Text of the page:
Album Review: Steven Wilson “The Raven That Refused To Sing – And Other Stories”

Album Review: Steven Wilson “The Raven That Refused To Sing – And Other Stories”

artwork borrowed from

artwork borrowed from

Kscope 2013

OK I’m late. I could have bought this almost a year ago and if I’m honest, should have.  A good friend of mine, Steve, is probably thinking to himself “Idiot, I told him to get it”.

So who is Steven Wilson? I first came across him when I heard “In Absentia” playing in a shop in Totnes. After being mocked and patronised by the shop owner for having to ask who it was, I bought a copy. It remains a frankly astonishing album.  It’s lived in our demo room for years, although we have to buy a new copy every six months or so because someone steals it. The quality of playing, the recording, the songs, the technical dexterity is huge.  The tones as well. Distortion that hits like a brick, drums so well recorded and so dynamic. It’s an album that plays homage to Black Sabbath, Led Zeppelin and pretty much any other hard 70s band you can think of. I played it to a friend of mine who’s very into all things metal and in return, he played me, and lent me, “Blackwater Park” by Opeth. It took a week or so to finally work out that Steven Wilson produced and played on “Blackwater Park” and whatever you think your tastes in music are, these are two albums that anyone who is into really good music should have. “Blackwater Park” is currently available on double vinyl and yes, I have a copy. Steven Wilson is also one of the very few people able to produce really good 5.1 mixes of classic albums. Most recently “Nonsuch” by XTC, but also the wonderful “In the Land of the Grey and Pink” by classic Canterbury band Caravan. Then on top of all this, there are various solo albums, including the subject of this review.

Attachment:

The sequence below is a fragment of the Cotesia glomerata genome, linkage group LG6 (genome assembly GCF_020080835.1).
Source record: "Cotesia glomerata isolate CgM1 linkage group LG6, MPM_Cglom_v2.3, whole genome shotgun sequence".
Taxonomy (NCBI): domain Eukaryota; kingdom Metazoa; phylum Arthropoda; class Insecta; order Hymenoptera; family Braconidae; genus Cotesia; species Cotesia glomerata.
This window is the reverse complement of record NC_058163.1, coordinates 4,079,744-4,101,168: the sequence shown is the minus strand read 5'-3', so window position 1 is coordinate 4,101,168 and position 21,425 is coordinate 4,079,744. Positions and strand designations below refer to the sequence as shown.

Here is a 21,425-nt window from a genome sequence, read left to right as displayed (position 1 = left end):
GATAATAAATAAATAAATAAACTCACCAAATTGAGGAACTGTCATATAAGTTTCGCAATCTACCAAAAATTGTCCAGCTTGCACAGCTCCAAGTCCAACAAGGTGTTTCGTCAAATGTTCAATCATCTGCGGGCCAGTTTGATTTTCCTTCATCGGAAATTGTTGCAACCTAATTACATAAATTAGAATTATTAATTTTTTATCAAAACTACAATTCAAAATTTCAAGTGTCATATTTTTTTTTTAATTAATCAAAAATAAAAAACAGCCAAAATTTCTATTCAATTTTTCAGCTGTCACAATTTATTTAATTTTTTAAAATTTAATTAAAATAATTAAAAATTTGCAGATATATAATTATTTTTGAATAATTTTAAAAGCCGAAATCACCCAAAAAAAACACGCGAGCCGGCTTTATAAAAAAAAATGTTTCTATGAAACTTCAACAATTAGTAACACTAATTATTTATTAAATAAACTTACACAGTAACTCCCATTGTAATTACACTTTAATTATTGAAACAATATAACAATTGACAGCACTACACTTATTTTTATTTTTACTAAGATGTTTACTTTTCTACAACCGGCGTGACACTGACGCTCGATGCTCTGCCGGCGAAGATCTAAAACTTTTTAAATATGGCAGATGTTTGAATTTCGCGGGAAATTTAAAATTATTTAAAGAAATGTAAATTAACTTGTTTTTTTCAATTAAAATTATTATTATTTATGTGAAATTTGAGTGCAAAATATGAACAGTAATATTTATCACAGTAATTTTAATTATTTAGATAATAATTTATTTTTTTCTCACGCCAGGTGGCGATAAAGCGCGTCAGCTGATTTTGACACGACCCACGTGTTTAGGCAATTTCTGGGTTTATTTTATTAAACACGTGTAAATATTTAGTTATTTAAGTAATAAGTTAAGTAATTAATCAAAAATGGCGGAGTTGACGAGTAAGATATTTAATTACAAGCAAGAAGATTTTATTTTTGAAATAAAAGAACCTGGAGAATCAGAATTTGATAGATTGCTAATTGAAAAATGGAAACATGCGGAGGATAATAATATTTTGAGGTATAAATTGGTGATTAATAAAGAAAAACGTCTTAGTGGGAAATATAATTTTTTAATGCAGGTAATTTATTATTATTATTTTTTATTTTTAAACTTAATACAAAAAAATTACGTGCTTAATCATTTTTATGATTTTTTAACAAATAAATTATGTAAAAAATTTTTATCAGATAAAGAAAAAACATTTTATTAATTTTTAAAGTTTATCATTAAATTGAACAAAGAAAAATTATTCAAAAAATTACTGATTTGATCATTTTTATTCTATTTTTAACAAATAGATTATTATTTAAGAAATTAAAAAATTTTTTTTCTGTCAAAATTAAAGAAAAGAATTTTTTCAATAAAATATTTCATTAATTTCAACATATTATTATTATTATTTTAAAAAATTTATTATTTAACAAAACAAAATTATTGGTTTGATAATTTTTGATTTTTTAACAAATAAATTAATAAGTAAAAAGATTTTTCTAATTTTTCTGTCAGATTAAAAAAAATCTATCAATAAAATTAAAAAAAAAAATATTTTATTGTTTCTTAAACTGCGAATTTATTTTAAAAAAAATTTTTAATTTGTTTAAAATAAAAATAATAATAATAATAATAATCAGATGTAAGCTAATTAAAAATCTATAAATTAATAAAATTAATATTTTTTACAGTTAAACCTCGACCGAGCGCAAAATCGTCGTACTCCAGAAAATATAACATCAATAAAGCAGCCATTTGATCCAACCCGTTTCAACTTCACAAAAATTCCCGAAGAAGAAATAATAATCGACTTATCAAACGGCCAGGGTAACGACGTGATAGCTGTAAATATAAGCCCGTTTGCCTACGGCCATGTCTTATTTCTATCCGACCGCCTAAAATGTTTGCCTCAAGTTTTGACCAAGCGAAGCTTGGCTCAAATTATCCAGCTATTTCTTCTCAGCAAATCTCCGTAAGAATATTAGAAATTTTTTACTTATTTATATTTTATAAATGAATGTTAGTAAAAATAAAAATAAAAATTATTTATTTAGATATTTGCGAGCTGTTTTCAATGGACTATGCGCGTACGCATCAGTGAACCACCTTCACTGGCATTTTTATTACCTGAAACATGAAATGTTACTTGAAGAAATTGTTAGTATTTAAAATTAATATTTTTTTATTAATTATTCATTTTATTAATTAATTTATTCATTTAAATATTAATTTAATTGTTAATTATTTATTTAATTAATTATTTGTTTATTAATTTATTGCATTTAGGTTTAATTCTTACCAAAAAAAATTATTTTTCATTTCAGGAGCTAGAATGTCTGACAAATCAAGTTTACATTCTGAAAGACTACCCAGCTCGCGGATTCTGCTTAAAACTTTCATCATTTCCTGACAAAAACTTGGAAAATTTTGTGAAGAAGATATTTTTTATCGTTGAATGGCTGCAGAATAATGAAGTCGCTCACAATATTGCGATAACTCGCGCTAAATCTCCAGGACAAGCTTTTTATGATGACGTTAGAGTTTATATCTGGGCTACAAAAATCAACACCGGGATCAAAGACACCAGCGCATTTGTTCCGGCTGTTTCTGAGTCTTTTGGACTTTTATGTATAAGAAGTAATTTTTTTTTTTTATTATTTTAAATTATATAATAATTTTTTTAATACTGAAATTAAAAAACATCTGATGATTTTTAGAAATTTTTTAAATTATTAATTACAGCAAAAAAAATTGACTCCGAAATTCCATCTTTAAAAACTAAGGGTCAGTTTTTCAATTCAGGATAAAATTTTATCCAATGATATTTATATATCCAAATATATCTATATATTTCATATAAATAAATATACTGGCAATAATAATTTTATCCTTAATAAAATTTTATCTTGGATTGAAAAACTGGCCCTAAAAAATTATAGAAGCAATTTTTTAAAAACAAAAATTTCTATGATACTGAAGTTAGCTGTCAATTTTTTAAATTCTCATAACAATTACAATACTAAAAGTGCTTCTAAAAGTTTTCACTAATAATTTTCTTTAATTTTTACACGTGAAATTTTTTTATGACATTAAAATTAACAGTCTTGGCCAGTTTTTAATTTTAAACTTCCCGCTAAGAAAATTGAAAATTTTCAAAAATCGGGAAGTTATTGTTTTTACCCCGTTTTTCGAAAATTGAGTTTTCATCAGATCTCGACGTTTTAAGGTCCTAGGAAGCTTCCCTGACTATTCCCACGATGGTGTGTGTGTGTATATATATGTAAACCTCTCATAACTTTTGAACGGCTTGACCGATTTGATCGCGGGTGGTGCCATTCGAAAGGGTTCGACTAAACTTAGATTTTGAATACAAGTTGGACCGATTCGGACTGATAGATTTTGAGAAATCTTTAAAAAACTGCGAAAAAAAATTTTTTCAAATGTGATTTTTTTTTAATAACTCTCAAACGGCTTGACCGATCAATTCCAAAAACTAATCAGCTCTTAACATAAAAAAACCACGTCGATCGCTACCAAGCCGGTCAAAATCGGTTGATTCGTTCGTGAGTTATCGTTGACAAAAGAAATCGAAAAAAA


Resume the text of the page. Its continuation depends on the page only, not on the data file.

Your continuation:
There’s something very special about “The Raven…”  First of all, the band. It’s a collection of quite brilliant musicians; Guthrie Govan plays guitar and he is widely regarded as one of the best guitarists around at the moment.  His technical ability is right up there but unlike a lot of highly technical guitar players, there’s always music at the root of everything he plays.Then there’s Nick Beggs. Anyone remember Kajagoogoo? The other musicians on the album I’m not so familiar with but they are all really quite outstanding.  And special credit has to go to Theo Travis for his flute, saxophone and clarinet playing. Really though, it’s unfair to single anyone out.

So apart from the musicians, the other really special thing is that “The Raven….” is recorded in classic style.  They are all playing in the same place at the same time and that gives it a vitality and life and drive that’s reminiscent of some of the best late 60s music.

So what is the music on “The Raven….” ? It’s classified as progressive but if it is progressive, it’s a progressive album for people who don’t like progressive (the same is true of “In Absentia”). I really don’t think it is. I think it’s remarkable music that transcends any particular genre.  There is always something very, very special about truly outstanding musicians playing together and every track on this borders on the spectacular. It also sounds absolutely stunning on a hi-fi system – and on a big hi-fi system and played loud, quite amazing.

The subject matter of the songs is somewhat dark. Wilson’s songs have a tendency to be, but the music, the level of musicianship, the recording and the production actually makes “The Raven….” a hugely uplifting album to listen to. I’d recommend this to anybody with a hi-fi and a musical pulse and you really should check out “In Absentia” and “Blackwater Park” as well.
Nigel Finn

 Have you heard something this good recently? – don’t keep it to yourself…



Album Reviews


5.1 96/24 black sabbath caravan DTS-HD kajagoogoo LPCM opeth porcupine tree steven wilson the raven that refused to sing xtc


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